Historical drama in two acts by John Thomas McDonough adapted by Paul Hébert and Pierre Morency, premiered at the Théâtre du Trident, March 1971, directed by Hébert, set and lighting by Jacques Pelletier and Denis Mailloux, costumes by Paul Bussières, featuring Jean-Marie Lemieux (Charbonneau), Jean Duceppe (Duplessis), Bernard Assiniwi, Pierre Héral, Marc Legault, Hubert Gaudry, Michel Dumont, Raymond Bouchard, Philippe Reynal, Rémy Girard among others. Revived at the Trident May, 1972. Performed with Duceppe and Lemieux at Compagnie Jean-Duceppe, November 1973. Subsequently toured including to the National Arts Centre. Premiered in English at the Saidye Bronfman Centre in April, 1975.
Based on real events, the work deals with the hideous 140-day asbestos strike in 1949 and the battle of wills between the Archbishop of Montreal, Joseph Charbonneau, and the premier of Quebec and archetypal politician Maurice Duplessis. Ultimately Charbonneau (and the workers) was betrayed by the politicos, both lay and religious.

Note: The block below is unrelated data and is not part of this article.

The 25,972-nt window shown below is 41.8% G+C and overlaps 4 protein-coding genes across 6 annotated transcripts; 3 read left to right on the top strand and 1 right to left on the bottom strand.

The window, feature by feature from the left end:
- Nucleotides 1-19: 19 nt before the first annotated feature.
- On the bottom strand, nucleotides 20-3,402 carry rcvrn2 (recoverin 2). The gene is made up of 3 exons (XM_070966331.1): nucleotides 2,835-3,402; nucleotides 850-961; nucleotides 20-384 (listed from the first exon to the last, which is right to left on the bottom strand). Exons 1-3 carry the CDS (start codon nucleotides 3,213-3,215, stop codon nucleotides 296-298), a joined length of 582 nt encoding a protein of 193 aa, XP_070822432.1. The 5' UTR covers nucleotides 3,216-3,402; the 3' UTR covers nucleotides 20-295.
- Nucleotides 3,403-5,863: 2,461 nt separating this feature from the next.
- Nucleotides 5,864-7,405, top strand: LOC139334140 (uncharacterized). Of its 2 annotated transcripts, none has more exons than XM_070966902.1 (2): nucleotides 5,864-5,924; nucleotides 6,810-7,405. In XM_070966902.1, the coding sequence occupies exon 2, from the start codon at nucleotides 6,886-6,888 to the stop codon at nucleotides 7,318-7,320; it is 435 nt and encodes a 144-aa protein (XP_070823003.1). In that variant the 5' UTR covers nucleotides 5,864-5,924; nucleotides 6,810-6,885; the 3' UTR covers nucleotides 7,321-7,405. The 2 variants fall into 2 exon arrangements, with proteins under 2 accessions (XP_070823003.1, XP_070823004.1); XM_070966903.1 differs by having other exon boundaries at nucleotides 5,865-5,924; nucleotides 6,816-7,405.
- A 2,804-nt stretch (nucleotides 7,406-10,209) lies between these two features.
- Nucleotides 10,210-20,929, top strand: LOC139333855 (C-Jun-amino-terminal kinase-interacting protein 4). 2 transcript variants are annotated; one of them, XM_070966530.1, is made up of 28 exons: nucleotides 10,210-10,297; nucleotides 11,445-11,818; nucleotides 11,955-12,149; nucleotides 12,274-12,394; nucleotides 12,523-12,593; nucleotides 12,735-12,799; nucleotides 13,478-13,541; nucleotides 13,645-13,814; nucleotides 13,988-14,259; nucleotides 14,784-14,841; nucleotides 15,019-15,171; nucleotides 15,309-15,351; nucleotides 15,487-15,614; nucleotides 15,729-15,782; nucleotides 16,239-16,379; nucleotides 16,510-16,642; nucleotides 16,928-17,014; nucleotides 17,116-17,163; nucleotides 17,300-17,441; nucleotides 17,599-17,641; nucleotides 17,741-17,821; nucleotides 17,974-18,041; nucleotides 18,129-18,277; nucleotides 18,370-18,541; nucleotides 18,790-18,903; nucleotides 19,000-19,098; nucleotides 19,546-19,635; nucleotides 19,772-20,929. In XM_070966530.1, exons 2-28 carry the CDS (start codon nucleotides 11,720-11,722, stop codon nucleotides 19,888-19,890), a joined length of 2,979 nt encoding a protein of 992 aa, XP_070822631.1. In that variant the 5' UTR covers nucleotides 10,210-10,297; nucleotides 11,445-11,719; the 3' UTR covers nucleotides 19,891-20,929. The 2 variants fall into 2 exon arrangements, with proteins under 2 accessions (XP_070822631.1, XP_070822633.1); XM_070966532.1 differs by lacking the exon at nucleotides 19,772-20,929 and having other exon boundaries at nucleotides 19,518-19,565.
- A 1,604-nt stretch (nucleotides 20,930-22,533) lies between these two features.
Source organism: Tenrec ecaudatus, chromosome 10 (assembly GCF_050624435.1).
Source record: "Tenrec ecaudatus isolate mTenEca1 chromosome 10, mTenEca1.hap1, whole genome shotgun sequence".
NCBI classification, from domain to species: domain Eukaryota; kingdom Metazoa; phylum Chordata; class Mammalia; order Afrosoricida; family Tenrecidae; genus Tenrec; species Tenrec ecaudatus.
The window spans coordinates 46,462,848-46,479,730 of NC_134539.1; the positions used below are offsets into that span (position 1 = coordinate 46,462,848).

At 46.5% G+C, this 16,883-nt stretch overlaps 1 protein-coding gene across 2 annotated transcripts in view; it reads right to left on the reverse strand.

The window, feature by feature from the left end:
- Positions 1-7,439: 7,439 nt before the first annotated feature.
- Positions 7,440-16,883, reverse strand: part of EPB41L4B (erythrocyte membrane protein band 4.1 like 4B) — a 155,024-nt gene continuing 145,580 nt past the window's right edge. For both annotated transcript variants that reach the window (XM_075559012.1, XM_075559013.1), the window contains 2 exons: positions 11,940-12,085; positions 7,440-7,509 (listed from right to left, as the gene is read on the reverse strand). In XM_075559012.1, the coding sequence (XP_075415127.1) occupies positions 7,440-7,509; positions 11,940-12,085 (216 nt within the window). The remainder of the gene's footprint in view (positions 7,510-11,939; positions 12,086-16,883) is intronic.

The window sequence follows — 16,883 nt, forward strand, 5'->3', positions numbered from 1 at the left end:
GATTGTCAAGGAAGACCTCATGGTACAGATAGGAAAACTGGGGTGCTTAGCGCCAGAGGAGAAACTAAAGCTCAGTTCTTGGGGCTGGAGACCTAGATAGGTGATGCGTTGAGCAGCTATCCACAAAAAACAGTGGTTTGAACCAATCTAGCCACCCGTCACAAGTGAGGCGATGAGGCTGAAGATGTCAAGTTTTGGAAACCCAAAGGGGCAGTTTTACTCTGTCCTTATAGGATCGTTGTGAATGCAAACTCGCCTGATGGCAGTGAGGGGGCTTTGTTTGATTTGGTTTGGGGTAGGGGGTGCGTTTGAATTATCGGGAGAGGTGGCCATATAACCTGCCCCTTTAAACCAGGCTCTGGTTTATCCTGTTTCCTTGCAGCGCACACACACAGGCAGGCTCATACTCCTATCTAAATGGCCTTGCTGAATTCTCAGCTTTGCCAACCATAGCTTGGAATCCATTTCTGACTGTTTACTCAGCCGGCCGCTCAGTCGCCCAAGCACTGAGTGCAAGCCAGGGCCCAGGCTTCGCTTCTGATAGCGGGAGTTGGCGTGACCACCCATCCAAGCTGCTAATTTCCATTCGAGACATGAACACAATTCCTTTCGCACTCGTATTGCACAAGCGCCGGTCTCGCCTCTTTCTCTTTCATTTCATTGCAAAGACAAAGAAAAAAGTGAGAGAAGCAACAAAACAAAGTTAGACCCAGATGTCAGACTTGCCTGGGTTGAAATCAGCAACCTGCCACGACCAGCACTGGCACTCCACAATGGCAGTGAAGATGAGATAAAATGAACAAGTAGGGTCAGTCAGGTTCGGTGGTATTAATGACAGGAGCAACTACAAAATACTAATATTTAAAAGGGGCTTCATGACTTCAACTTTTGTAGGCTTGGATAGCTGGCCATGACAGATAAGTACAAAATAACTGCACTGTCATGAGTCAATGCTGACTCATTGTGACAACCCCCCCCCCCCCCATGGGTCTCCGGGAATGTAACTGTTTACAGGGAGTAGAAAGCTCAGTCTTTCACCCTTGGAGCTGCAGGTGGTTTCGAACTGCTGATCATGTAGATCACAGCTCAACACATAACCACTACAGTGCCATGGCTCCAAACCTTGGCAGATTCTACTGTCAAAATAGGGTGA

Spellbinding, highly theatrical, with a lucid, fast-paced structure, it is hard to overstate the effect the play and the magisterial performances of Duceppe and Lemieux had on spectators and critics. (It is remembered as one of Duceppe's two greatest performances along with Willy Loman in La mort d'un commis voyageur/Death of a Salesman.) At several performances, when Charbonneau's betrayal by his Catholic superior is sealed with a kiss on the cheek, audience members would shriek, "Judas!" It is important to note, too, that the play was one of the first artistic debunkings of the Duplessis myth--the man's political savvy and sense of humour were there in the play, yes, but so were his dishonesty and cruelty.
Commentary by Gaetan Charlebois
Last updated 2017-01-30